After a handful of similar test flights, which Haise and Fullerton shared with another X-15 pilot, Joe Engle (and his crewmate Richard Truly), the Enterprise was shipped off to Florida. A series of further tests ensued which saw the orbiter mated to its fuel tanks and strap-on boosters. 

On April 12, 1981, two astronauts climbed aboard the fully fueled and integrated Space Transportation System, Columbia STS-1. John Young, a veteran of both Gemini and Apollo, and Robert Crippen had been selected to take the shuttle on its first full flight into space. Twenty years earlier on the same day a Russian missile had propelled 10,395 pounds into space using 1.1 million pounds of thrust. Gagarin flew 25,000 miles in 108 minutes. On this day 180,000 pounds would ride atop 7.7 million pounds of thrust, an increase in engine and fuel efficiency of over 300 percent. However, this crew would be landing on a runway after traveling over a million miles in a little over 54 hours.

Today the Space Shuttle still stands at the top of the list as the greatest flying machine ever built. The wildest imaginings of Monsieur Rozier could not have envisioned the Space Shuttle, and yet, only 150 years after his immortal flight Eigen Sänger’s sketches laid the foundation for the reality we know today.

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When NASA decided at the end of the Apollo Moon program that it needed something new for future space travel, various concepts were proposed – and from those emerged the Space Shuttle. North American Rockwell was given the prime contract in July 1972 to build five Space Shuttle orbiters, the first one being a prototype to be used for glide and ground tests. Work to build the first shuttle orbiter, OV-101, began on June 4, 1974, at the Rockwell’s Air Force Plant 42, Site 1, in Palmdale, California. Final assembly of all the components that came from various subcontractors started in March 1975. On August 25, 1975, the final assembly was complete.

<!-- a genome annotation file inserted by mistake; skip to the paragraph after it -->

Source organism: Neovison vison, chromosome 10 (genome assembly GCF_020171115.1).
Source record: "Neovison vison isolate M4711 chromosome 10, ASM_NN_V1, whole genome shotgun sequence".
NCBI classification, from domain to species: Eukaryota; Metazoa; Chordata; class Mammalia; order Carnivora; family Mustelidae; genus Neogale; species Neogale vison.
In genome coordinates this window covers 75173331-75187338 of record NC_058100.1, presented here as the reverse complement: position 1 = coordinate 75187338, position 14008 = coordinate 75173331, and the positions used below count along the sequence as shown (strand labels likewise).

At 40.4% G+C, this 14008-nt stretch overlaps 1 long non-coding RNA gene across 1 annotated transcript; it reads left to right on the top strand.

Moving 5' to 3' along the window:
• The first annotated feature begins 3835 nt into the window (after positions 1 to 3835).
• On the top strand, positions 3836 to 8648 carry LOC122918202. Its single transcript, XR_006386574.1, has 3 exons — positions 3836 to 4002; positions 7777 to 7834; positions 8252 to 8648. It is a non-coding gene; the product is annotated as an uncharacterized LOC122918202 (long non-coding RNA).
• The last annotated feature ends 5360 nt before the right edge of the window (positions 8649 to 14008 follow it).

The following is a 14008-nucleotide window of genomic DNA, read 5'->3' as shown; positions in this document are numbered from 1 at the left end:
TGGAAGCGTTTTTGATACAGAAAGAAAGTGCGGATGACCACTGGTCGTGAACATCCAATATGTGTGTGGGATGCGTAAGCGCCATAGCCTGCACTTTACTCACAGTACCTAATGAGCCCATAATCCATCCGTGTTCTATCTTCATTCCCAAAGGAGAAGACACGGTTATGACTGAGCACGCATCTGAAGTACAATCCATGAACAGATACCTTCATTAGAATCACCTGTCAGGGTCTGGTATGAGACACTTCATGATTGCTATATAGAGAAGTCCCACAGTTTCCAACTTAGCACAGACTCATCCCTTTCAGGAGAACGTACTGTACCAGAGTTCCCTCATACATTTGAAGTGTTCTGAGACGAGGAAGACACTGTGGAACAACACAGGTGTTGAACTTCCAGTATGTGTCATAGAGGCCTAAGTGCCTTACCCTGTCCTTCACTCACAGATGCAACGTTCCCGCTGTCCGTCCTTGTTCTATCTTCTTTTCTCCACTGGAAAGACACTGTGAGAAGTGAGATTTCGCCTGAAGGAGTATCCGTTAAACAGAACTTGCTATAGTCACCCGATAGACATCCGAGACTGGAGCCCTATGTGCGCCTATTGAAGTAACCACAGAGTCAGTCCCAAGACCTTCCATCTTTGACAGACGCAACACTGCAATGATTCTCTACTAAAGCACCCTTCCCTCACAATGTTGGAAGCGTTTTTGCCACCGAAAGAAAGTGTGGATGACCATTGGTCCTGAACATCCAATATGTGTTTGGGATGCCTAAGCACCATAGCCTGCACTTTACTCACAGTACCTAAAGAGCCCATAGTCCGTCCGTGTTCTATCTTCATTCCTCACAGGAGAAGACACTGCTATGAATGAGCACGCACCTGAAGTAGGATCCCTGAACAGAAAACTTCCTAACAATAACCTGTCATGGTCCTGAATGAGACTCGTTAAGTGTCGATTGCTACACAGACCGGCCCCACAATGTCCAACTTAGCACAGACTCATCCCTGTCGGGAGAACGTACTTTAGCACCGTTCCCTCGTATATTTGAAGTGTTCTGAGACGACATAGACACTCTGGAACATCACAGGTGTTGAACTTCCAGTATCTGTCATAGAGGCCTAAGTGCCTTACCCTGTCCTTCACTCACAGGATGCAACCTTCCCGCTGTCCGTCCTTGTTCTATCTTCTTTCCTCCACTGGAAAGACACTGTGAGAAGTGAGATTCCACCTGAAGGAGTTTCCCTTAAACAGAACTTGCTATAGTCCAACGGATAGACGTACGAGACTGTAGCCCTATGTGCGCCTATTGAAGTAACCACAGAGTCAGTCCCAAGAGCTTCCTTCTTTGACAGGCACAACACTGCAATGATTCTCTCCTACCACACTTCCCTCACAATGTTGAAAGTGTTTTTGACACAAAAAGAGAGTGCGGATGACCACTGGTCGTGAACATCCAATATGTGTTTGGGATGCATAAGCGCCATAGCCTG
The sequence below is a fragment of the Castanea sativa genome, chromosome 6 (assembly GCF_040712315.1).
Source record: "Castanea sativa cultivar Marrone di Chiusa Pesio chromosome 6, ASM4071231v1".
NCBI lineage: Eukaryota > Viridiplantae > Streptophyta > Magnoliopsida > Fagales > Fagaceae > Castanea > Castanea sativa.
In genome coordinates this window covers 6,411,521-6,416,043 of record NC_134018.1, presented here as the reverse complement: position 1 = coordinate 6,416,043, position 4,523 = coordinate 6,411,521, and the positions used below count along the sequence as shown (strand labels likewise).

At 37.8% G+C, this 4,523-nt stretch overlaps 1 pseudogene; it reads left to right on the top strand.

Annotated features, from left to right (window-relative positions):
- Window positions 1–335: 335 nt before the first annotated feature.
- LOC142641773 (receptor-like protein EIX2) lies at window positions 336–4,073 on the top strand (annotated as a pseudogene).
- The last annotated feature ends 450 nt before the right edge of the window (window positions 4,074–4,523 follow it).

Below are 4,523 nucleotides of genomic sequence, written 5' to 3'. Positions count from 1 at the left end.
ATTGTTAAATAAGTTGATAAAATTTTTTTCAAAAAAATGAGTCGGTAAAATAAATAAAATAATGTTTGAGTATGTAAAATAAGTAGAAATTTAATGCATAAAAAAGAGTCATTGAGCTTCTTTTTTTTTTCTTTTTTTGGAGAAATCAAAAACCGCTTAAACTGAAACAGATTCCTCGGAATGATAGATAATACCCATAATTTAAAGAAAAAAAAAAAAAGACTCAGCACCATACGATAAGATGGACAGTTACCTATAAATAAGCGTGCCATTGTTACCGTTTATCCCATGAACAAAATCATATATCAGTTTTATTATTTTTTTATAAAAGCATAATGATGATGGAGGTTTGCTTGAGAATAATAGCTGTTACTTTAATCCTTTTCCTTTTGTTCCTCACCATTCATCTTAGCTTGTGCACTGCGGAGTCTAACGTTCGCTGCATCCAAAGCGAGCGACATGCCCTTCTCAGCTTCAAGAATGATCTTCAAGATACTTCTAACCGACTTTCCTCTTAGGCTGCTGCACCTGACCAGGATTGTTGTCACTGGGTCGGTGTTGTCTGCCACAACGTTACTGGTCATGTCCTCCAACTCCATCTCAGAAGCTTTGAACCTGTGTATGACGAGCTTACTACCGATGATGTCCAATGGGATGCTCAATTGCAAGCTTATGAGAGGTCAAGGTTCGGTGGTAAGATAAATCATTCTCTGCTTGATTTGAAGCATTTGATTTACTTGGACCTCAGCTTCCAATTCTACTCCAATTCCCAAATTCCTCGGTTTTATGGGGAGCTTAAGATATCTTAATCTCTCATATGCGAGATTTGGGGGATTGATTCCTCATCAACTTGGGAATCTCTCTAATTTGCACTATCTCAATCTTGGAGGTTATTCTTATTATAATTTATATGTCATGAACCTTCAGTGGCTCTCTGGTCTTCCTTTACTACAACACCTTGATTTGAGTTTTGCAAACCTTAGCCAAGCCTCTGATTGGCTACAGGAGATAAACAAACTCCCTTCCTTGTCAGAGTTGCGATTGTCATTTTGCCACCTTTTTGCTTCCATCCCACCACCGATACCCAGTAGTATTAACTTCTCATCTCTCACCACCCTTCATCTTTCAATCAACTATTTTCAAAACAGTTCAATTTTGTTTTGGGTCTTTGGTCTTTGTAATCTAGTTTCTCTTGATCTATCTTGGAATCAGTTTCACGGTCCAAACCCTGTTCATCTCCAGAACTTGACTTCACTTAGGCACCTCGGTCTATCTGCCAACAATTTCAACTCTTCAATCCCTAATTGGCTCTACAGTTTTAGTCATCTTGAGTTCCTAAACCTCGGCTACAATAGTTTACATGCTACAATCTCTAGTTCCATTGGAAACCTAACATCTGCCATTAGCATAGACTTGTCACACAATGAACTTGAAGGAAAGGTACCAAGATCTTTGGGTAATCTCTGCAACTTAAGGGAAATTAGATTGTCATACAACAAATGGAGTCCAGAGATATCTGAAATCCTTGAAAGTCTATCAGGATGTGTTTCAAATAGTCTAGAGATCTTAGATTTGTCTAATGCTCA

At Christmastime 1975, readers of the trade journal Astronautics & Aeronautics saw an arresting color photo on the cover of the January 1976 issue. It showed what was unmistakably an airplane in final assembly within a hangar – and which equally unmistakably was a Space Shuttle orbiter. “Space Shuttle 1976,” read the cover’s caption; “Into Mainstream Development.” The wings and vertical fin were in place, along with much of the fuselage. This was OV-101, which later that year – as a result of the mail campaign organized by fans of the popular Star Trek TV series– was to receive the name “Enterprise.”

The Trekkers had only forgotten one thing – Enterprise was not built to fly in space like the “real” starship. But nonetheless she had a useful career in flight and ground test. In September 1976, amid considerable ceremony, she was rolled out for public display, thus showing dramatically that the shuttle program indeed was building hardware. 

During the summer of 1976, shortly before the rollout, OV-101 had served as the test vehicle for the Horizontal Ground Vibration Test, conducted in Palmdale. Earlier vibration testing had used an accurate structural model, at one-quarter scale, with water in its External Tank to simulate liquid oxygen and air replacing the very lightweight liquid hydrogen. The new tests gave engineers their first opportunity to verify their mathematical models by taking data on the structural dynamics of an actual flight orbiter. 

Although OV-101 was not identical to the configuration planned for OV-102, the differences were well understood and accounted for in the model. For instance, Enterprise did not have provisions for mounting real OMS pods, but used structural boilerplate replicas, and the vertical stabilizer was built-up using skin and stringers as opposed to the integrally machined structure of OV-102. The payload installed in the orbiter during the HGVT was the 10,000-pound Development Flight Instrumentation package that would be used during the atmospheric flight tests.